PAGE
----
Arthritis 'woes' worse in women

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The condition attacks the joints

Women may suffer more from rheumatoid arthritis than men, findings suggest.

Female patients say they experience more symptoms like aches, pains and tiredness even when they appear to have the same level of disease as men.

The Finnish researchers believe their findings may be down to physical strength - women are naturally weaker than men and thus feel the strain more.

Details of their study of over 6,000 patients from 25 countries is published in Arthritis Research and Therapy.

It is already known that the disease is more common in women than in men - more than 70% of those with rheumatoid arthritis are female.

In the latest study, the men and women were asked to complete questionnaires about their disease and underwent x-rays and blood tests to gauge how advanced their arthritis was.

'Weaker' sex
Lead researcher Dr Tuulikki Sokka, a consultant in rheumatology at the Jyvaskyla Central Hospital, said: "The level of rheumatoid arthritis appears to be pretty much the same in both sexes but the symptoms of joint tenderness and things like that appear to be worse in women.

"The problem is that the only real measure we have for rheumatoid arthritis is the X-ray, which only measures damage.

"This is not a very valuable tool in the everyday clinic and so we need to rely on what patients tell us. We found that women tell us they have more severe symptoms."

Dr Sokka believes this relates to women being physically weaker than men.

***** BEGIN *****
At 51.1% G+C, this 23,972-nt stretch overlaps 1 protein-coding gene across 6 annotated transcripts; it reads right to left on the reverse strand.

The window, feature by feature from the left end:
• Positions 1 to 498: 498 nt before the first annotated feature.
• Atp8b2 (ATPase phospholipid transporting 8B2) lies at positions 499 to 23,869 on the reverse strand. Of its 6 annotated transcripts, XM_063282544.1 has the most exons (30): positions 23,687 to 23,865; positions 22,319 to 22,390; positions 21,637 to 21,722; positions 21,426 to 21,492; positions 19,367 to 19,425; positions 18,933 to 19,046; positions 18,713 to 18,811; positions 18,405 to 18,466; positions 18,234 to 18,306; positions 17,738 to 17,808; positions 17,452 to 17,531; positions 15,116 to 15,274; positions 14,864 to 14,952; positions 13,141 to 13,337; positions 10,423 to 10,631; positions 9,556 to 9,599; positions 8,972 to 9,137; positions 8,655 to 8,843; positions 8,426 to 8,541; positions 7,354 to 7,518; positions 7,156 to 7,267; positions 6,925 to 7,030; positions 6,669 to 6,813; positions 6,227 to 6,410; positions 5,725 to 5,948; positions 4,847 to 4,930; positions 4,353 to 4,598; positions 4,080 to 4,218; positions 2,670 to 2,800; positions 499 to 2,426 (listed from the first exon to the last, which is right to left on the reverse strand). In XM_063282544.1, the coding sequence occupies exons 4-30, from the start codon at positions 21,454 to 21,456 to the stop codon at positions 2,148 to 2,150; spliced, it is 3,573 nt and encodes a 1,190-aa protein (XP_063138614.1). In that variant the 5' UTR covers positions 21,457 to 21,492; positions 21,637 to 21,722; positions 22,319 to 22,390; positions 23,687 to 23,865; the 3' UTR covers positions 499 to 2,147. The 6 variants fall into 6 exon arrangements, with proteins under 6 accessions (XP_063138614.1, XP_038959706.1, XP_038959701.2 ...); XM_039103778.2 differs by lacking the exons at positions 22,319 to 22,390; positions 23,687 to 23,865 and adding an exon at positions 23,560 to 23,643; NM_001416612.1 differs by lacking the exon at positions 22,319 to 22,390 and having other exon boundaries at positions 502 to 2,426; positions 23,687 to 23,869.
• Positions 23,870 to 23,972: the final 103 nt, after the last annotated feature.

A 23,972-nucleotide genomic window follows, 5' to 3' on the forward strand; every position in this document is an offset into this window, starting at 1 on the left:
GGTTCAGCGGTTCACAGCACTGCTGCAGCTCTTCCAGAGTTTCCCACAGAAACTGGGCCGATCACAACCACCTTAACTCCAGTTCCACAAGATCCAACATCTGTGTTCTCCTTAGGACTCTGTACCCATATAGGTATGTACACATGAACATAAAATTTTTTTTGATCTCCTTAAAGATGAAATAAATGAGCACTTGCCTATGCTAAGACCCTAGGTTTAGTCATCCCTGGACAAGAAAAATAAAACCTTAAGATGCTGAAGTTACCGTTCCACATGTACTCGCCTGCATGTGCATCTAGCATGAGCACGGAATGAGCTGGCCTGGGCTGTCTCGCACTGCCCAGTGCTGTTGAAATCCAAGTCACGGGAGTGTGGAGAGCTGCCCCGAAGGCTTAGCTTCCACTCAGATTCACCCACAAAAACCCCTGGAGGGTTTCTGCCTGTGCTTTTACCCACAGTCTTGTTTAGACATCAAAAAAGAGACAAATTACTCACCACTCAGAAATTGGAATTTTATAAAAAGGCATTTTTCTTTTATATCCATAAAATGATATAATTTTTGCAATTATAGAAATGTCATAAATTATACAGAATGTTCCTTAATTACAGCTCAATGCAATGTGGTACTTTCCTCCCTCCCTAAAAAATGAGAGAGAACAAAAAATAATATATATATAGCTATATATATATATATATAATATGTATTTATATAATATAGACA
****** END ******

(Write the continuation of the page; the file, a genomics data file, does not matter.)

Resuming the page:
"Our findings were particularly obvious in older women, who are losing their muscle mass little by little every year.

"Given that woman is the 'weaker vessel' concerning musculoskeletal size and strength and her baseline values are lower than men's, the same burden of a musculoskeletal disease may appear to be more harmful to a woman than to a man."

Macho fa├žade
Alternatively, it may be that women feel less inhibited about admitting they are having difficulties, or that men tolerate more pain, she said.

Hormones may also play a role.
Professor Alan Silman, a spokesman for the Arthritis Research Campaign, said: "One of the most fascinating and unexplained aspects of rheumatoid arthritis is the strong female excess in incidence, although this narrows substantially after the menopause.

"This provides powerful evidence that hormonal factors are involved in the disease.

"Furthermore men who develop the disease need to have a stronger genetic background than women.

"Thus it is not surprising that the disease behaves differently between the genders and the differences in severity are not likely to be totally explained by external factors such as body build and physical activities."

Dr Chris Deighton, a consultant rheumatologist at Derbyshire Royal Infirmary, said it was possible that women had more severe joint disease than men.

But the study also showed that the way disease activity is measured in patients could differ between men and women.

Dr Deighton said: "My impression is that there's still a possibility that women have more severe joint disease than men do.

"When they looked at the data, they noted that women tended to have more erosions (of bone) than men did."